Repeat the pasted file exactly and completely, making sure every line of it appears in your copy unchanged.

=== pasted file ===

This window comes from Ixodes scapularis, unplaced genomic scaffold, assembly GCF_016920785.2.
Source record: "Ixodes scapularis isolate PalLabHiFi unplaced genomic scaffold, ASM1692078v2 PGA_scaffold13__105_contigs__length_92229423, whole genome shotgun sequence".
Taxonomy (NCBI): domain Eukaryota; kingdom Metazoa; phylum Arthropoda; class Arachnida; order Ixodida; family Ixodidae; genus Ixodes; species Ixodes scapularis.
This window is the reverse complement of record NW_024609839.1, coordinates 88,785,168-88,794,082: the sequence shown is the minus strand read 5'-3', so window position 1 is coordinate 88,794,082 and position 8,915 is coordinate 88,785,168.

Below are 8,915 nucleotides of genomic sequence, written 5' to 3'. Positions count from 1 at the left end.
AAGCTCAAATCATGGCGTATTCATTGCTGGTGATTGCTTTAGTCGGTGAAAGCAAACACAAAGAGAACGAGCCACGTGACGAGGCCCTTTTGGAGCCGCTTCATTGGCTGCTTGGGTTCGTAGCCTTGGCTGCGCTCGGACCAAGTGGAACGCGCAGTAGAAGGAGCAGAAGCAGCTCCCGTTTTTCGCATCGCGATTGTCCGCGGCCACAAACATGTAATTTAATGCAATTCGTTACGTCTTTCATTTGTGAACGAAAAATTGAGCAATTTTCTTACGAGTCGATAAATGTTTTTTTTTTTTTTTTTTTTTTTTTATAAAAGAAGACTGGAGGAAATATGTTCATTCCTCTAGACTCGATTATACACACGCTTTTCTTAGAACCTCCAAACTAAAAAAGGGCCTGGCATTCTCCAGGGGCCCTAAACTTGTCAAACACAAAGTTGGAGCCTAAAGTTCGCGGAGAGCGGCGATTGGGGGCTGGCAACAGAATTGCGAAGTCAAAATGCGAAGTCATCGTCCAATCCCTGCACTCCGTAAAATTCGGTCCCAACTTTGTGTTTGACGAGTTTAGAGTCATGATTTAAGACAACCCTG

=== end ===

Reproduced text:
This window comes from Ixodes scapularis, unplaced genomic scaffold, assembly GCF_016920785.2.
Source record: "Ixodes scapularis isolate PalLabHiFi unplaced genomic scaffold, ASM1692078v2 PGA_scaffold13__105_contigs__length_92229423, whole genome shotgun sequence".
Taxonomy (NCBI): domain Eukaryota; kingdom Metazoa; phylum Arthropoda; class Arachnida; order Ixodida; family Ixodidae; genus Ixodes; species Ixodes scapularis.
This window is the reverse complement of record NW_024609839.1, coordinates 88,785,168-88,794,082: the sequence shown is the minus strand read 5'-3', so window position 1 is coordinate 88,794,082 and position 8,915 is coordinate 88,785,168.

Below are 8,915 nucleotides of genomic sequence, written 5' to 3'. Positions count from 1 at the left end.
AAGCTCAAATCATGGCGTATTCATTGCTGGTGATTGCTTTAGTCGGTGAAAGCAAACACAAAGAGAACGAGCCACGTGACGAGGCCCTTTTGGAGCCGCTTCATTGGCTGCTTGGGTTCGTAGCCTTGGCTGCGCTCGGACCAAGTGGAACGCGCAGTAGAAGGAGCAGAAGCAGCTCCCGTTTTTCGCATCGCGATTGTCCGCGGCCACAAACATGTAATTTAATGCAATTCGTTACGTCTTTCATTTGTGAACGAAAAATTGAGCAATTTTCTTACGAGTCGATAAATGTTTTTTTTTTTTTTTTTTTTTTTTTATAAAAGAAGACTGGAGGAAATATGTTCATTCCTCTAGACTCGATTATACACACGCTTTTCTTAGAACCTCCAAACTAAAAAAGGGCCTGGCATTCTCCAGGGGCCCTAAACTTGTCAAACACAAAGTTGGAGCCTAAAGTTCGCGGAGAGCGGCGATTGGGGGCTGGCAACAGAATTGCGAAGTCAAAATGCGAAGTCATCGTCCAATCCCTGCACTCCGTAAAATTCGGTCCCAACTTTGTGTTTGACGAGTTTAGAGTCATGATTTAAGACAACCCTG